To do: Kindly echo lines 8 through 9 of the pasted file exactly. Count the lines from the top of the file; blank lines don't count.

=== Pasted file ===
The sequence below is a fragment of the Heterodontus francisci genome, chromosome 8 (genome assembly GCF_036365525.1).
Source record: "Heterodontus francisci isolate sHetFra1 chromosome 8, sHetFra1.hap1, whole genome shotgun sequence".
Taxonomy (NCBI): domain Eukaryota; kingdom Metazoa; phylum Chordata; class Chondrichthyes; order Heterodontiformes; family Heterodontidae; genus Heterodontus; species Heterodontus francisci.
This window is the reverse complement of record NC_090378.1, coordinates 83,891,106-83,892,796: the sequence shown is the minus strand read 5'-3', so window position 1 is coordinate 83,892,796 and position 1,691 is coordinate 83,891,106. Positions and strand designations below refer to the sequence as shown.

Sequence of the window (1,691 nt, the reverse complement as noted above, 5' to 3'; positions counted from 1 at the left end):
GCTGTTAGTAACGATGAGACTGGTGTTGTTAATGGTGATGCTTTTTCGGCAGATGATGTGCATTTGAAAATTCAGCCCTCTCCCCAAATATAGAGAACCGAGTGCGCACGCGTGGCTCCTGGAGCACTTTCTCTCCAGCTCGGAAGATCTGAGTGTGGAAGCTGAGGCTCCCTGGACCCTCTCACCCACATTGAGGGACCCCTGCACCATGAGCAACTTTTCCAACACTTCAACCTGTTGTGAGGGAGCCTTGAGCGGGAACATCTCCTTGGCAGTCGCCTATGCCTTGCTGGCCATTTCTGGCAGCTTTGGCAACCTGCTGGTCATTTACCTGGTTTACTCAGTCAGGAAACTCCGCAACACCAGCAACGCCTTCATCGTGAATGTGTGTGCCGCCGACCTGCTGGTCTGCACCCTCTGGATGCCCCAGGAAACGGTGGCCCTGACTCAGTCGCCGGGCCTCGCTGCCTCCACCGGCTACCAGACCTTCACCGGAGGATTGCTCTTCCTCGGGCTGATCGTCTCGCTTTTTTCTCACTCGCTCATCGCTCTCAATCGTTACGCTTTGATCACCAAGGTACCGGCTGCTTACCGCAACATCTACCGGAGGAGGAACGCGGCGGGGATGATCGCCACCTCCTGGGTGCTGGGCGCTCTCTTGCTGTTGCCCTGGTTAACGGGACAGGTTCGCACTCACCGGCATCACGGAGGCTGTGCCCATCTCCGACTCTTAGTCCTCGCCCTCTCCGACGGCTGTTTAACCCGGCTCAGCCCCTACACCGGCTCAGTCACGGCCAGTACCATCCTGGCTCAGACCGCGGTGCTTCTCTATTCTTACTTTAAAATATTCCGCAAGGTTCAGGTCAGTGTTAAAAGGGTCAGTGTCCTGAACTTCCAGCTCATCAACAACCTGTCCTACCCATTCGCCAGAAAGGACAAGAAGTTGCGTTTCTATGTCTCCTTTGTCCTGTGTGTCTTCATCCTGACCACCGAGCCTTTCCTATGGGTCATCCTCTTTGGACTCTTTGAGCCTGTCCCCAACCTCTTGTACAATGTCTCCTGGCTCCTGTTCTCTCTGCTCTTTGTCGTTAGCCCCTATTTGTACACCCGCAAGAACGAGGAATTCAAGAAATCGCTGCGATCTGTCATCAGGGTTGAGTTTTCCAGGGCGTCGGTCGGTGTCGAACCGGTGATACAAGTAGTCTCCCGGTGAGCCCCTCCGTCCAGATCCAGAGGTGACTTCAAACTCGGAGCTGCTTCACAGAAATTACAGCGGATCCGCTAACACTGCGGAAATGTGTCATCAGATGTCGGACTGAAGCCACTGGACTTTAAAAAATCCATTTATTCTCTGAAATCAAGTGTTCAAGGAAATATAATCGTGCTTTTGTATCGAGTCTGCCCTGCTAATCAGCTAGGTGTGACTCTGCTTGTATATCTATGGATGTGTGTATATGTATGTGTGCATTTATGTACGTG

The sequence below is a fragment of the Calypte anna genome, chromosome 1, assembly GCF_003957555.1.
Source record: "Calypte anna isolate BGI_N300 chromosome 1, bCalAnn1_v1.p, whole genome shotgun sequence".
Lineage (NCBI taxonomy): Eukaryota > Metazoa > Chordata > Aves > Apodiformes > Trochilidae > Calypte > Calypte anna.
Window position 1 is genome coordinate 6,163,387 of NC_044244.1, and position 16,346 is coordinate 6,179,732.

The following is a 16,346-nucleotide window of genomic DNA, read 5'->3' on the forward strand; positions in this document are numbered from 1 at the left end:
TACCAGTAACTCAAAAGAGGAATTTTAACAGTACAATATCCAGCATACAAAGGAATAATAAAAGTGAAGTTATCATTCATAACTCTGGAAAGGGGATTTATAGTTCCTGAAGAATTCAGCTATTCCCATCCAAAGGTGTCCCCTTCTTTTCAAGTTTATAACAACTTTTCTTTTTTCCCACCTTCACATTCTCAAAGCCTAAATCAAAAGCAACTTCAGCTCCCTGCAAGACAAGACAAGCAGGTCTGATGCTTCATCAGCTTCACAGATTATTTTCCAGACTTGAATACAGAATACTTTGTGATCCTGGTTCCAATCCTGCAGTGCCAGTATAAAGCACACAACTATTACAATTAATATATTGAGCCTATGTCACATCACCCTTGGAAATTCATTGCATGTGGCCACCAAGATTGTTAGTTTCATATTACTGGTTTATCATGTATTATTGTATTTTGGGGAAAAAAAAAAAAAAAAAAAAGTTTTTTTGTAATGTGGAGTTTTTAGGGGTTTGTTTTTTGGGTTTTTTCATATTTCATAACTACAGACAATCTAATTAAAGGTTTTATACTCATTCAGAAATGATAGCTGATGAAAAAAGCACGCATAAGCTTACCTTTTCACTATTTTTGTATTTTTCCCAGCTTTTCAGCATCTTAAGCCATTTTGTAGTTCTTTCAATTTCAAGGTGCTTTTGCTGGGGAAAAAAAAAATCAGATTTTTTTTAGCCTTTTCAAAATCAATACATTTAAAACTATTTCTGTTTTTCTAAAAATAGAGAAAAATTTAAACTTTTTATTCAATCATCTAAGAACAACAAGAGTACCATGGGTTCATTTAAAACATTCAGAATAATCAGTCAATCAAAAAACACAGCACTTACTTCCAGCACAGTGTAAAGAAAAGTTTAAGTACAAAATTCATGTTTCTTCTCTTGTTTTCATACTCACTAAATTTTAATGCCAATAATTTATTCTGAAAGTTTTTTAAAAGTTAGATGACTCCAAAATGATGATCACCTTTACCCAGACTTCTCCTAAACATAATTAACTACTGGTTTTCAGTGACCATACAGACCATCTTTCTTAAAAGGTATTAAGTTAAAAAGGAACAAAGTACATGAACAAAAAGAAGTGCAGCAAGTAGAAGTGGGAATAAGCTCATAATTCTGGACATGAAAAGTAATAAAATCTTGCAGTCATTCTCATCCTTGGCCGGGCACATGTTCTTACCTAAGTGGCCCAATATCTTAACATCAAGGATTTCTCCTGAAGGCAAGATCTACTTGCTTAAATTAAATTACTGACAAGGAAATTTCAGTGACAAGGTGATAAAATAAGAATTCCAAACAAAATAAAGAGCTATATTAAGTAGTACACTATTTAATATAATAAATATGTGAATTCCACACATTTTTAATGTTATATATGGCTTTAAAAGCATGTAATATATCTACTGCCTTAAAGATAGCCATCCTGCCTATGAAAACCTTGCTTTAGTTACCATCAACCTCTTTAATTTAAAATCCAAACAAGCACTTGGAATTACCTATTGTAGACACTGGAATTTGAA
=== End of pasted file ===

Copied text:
Source record: "Calypte anna isolate BGI_N300 chromosome 1, bCalAnn1_v1.p, whole genome shotgun sequence".
Lineage (NCBI taxonomy): Eukaryota > Metazoa > Chordata > Aves > Apodiformes > Trochilidae > Calypte > Calypte anna.